COVID-19 – Facilities Design, Construction, and Operational Reopening Best Practices

RT-397 Topic Summary
RT 397

Overview

COVID-19 created multiple disruptions in the construction and commercial real estate markets, due to supply chain disruptions, changes in the labor market, and a shift to virtual work. Alongside these challenges in the industry, the shift to working at home created challenges for commercial office environments. Tenants and their employees continue to be slow to re-occupy the traditional in the midst of the pandemic.

Concerns about occupying office environments have led a variety of government agencies and research bodies to develop recommendations and guidelines for safely occupying shared spaces while the pandemic is ongoing. CII Research Team 397 synthesized the recommendations and guidelines into key findings.

Key Findings and Implementation Tools

1 : Best Practices for Reoccupying Buildings Safely During a Pandemic

RT-397 found that the following best practices contributed to reoccupying buildings safely during a pandemic (FR-397, p. 2):

  1. Install MERV-13 filters. – MERV 13 filters support removal of 95% of all airborne particles in a commercial building (CDC, ASHRAE, EPA).
  2. Install HEPA air cleaners. – High-quality air filtration eliminates 99.7% of airborne particulate matter in commercial buildings (CDC, EPA, ASHRAE).
  3. Ventilate ahead of reoccupancy. – Air out the building by running the HVAC system at maximum power for at least one to two hours to enhance filtration and ventilation of air within the building (CDC, USGBC).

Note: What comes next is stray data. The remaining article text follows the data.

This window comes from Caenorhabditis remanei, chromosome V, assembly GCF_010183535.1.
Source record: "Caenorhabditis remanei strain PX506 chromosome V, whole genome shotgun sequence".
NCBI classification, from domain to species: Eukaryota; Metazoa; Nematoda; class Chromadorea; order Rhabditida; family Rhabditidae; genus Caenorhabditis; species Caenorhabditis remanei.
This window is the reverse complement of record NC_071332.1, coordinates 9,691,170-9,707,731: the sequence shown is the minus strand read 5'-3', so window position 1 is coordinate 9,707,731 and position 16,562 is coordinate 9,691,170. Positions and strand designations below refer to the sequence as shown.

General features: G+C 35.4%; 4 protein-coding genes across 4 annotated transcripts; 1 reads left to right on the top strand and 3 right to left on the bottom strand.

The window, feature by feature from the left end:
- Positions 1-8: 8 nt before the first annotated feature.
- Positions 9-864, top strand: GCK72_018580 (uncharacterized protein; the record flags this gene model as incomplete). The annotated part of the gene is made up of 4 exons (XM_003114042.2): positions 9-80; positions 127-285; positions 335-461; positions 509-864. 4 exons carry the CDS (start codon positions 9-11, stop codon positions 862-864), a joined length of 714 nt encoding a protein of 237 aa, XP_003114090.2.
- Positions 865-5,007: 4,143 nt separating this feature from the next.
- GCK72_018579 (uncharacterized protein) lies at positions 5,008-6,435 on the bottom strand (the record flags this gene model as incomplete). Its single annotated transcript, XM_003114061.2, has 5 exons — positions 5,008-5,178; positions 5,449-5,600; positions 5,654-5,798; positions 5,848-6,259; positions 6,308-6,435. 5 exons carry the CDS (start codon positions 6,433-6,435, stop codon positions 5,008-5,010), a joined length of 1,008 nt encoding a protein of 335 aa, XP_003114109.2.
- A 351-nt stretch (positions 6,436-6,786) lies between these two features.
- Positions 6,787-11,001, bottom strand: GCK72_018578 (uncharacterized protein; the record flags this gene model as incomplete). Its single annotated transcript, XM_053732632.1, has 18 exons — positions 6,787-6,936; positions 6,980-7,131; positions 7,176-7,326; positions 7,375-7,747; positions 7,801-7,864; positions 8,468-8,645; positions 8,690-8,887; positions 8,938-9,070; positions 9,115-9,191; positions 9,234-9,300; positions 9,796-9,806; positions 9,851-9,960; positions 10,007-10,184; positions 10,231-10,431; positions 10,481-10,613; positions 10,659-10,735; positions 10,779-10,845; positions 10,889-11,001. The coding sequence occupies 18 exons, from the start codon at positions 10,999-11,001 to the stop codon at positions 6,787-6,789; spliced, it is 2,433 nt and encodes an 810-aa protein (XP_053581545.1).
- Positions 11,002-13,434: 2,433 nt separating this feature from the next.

4. Increase the intake of outdoor air into the building. – Open or otherwise utilize operable windows and ceiling fans to increase the flow of outdoor air into the building. Increase outdoor intake by the ventilation system (CDC).
  5. Maintain consistent ventilation within closed areas. – Enhance the movement of air introduced from outdoors. Continuously run exhaust fans (CDC, EPA).
  6. Install portable air purifiers. – Apply portable air cleaners and purifiers. Minimize airborne contaminants, especially in closed areas such as elevators (CDC, EPA, ASHRAE).
  7. Use cleaning products that contain disinfectants on the EPA’s List N. – Listed active ingredients include hydrogen peroxide, citric acid, L-lactic acid, peroxyacetic acid, sodium bisulfate, ethanol, and isopropanol (and also called isopropyl alcohol) (USGBC, EPA, CDC).
  8. Provide personal protective equipment at building entrances. – Proper use and disposal of PPE will support minimizing the spread. Wearing an N95 filtering facepiece respirators, surgical mask, or any tight face mask is a significant approach that can prevent airborne transmission by more than 90% (CDC, OSHA, NIOSH).
  9. Install motion sensors to minimize the need to touch surfaces. – Incorporate non-contact or touchless controls for light, doors, water faucets, and other commonly used objects to minimize frequent touching (CDC, EPA).
  10. Install non-contact temperature assessment devices at building entrances. – Enhance virus control and prevention by monitoring the temperature of every individual who enters the building (FDA).
Reference: (FR-397)

2 : Present Deployment of Best Practices

RT-397 found that the following best practices are currently being deployed during the ongoing pandemic (presentation to Fall 2021 Board of Advisors Meeting, slide 18):

  • Enhanced filtration is widely deployed.
  • As vaccination rates increase, some of the outdoor air recommendations seem to be less prevalent in practice.
  • Cleaning with disinfectants is widely deployed.
  • Temperature checkpoints seem to be less and less common.
Reference: (FR-397)
RT-397

Key Performance Indicators


Presentations from CII Events

Session - Best Practices for Re-occupying Buildings in the COVID Era: What’s Gone Viral?

Publication Date: 11/2021 Presenter: Kristen Parrish Number of Slides: 19 Event Code: BOA1121


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